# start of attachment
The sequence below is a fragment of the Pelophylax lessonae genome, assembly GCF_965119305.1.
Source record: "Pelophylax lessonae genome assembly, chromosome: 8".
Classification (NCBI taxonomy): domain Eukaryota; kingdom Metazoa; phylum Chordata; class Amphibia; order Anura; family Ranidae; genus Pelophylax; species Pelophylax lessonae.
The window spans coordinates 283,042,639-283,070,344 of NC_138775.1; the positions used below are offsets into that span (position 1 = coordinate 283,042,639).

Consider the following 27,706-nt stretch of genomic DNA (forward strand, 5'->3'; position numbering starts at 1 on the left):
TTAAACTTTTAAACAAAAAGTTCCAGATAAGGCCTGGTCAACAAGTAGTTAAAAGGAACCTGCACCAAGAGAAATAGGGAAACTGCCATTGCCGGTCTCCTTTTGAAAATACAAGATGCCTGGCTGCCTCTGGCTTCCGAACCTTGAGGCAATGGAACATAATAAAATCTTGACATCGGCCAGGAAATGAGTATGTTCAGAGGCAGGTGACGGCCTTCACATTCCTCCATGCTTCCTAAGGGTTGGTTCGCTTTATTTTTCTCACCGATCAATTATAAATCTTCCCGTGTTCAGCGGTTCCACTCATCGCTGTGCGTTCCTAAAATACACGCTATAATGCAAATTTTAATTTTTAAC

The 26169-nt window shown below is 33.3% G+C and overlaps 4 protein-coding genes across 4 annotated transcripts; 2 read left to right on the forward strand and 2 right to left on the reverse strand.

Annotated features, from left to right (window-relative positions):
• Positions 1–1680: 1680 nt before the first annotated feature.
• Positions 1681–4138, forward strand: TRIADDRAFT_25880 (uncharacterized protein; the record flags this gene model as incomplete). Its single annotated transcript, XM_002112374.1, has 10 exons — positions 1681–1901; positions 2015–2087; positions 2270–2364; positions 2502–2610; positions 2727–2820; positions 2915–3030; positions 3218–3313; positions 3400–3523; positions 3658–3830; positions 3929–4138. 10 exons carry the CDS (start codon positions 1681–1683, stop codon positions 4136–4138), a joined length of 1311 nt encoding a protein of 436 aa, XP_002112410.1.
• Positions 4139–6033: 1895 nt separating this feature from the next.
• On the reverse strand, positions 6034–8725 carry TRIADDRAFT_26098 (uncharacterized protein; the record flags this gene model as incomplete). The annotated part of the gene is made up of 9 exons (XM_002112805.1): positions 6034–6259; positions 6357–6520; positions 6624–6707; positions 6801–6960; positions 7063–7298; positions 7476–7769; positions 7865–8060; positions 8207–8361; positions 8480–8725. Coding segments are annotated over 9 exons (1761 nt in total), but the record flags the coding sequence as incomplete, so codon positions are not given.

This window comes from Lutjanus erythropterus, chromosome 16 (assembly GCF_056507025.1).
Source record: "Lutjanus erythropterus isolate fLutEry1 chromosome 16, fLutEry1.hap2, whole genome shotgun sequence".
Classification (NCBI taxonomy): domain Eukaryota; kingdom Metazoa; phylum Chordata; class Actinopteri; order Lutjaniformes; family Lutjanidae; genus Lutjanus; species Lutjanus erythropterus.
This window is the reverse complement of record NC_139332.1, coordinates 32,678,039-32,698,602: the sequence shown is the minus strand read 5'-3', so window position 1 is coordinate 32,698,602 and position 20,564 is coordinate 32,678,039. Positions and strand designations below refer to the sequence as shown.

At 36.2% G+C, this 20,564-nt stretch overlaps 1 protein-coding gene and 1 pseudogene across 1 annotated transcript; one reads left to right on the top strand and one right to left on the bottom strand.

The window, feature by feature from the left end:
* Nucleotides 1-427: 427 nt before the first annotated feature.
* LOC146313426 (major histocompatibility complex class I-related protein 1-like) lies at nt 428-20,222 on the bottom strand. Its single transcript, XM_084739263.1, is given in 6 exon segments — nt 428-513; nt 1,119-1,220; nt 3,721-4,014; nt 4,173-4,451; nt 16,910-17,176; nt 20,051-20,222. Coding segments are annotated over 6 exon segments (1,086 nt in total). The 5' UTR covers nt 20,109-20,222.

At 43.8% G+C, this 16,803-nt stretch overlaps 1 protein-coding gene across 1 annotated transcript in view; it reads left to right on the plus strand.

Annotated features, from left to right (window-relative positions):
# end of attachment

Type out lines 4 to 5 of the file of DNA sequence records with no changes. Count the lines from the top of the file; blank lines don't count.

The window spans coordinates 283,042,639-283,070,344 of NC_138775.1; the positions used below are offsets into that span (position 1 = coordinate 283,042,639).

Consider the following 27,706-nt stretch of genomic DNA (forward strand, 5'->3'; position numbering starts at 1 on the left):